I had set myself a word count across four days a week. Some weeks I hit or even surpassed it, other weeks I didn’t come close. My son and I both got hit with Influenza A a few weeks ago, there was no writing to be had during that time!

Though the deadline won’t be met, I feel like I’ve still achieved so much in the past six months. Whilst I may not write every day, when I do carve out the time, I feel completely connected to my story. I’ve made huge changes and I’m proud of the work that I’ve achieved. I no longer dread opening my laptop to work on my WIP, because the story is clear to me now, and though it’s far from perfect, I am more in love with my characters than ever before.

I’ve also been able to acknowledge my limitations and put some strategies in place to work with them. After trying to fit writing into my son’s nap times and getting frustrated when he would wake up “too early”, I decided to ditch the nap time writing and either postpone it until after bed time when my husband is home and can deal with unexpected wake ups, or focus my writing energy on my train commute twice a week.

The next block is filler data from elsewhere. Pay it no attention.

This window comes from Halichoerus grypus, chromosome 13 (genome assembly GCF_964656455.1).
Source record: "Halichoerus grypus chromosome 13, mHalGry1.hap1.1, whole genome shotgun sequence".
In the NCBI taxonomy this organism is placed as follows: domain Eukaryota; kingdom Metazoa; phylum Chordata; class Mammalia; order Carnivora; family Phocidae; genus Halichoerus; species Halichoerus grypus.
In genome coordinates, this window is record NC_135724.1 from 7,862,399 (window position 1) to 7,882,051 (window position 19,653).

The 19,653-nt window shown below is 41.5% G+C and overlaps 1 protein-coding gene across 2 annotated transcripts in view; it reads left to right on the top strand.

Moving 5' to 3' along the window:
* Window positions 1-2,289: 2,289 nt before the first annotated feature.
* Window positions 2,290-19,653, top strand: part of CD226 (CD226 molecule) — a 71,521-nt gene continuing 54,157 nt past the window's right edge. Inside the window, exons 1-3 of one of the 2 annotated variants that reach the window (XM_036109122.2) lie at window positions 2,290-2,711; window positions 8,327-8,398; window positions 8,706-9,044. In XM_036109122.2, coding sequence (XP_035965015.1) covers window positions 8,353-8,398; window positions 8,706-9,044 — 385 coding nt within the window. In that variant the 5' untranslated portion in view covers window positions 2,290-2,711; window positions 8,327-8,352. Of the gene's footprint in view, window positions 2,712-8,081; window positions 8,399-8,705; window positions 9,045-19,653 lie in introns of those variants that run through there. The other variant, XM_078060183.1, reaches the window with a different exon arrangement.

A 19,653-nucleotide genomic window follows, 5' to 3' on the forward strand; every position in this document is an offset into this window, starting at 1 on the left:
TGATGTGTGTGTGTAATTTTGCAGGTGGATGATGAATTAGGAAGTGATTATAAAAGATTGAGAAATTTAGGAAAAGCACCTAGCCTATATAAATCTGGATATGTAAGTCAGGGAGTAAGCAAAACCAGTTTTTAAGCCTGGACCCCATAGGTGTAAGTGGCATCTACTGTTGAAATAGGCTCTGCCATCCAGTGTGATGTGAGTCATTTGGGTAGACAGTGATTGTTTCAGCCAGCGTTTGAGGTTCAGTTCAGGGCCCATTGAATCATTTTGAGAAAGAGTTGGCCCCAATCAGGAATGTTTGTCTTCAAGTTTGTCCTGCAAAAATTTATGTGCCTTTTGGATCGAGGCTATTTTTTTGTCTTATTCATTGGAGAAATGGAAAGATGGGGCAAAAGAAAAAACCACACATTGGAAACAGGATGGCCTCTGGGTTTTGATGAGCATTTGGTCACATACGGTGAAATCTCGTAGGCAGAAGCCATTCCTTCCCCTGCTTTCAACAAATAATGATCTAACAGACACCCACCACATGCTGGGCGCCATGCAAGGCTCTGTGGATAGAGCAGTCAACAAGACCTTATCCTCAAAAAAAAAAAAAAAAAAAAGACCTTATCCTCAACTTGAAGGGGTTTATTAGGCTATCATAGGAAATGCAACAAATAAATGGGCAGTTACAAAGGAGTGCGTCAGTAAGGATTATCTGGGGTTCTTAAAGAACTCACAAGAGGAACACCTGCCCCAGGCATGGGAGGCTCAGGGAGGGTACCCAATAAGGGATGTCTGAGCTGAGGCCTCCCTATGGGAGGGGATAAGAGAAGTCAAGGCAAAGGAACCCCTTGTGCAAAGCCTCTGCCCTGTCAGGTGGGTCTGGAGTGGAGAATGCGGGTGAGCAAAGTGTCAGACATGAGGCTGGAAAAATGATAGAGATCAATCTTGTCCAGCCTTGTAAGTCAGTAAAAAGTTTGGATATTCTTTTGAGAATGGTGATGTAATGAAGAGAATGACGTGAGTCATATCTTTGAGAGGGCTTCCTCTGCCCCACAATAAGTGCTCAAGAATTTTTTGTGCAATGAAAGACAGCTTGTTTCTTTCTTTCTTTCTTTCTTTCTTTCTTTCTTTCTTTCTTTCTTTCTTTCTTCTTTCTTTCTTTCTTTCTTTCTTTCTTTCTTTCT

I also –  somewhat indulgently – put my son in childcare for a few hours on one of my days off so that I can buckle down and get more words on the page. I struggled with this idea at first, as if I was somehow putting my writing in front of parenting, but thankfully I have a wonderful support network of parents who reaffirmed my belief that we can’t pour from an empty cup. Resenting my son for my lack of writing time was emptying my cup quicker than I could refill it.

So where am I at with just a few days to go until deadline? As of this morning, I had written over 73,000 words. I am at the pointy end of the plot and the finish line is in sight. I have a clear idea of my ending, it just needs to be written! The anticipation of reaching the end is motivation enough to see me through the last 10K or so. I know there’s still plenty more work ahead of me, but the thought of sitting down and reading this new story from start to finish gives me such a thrill.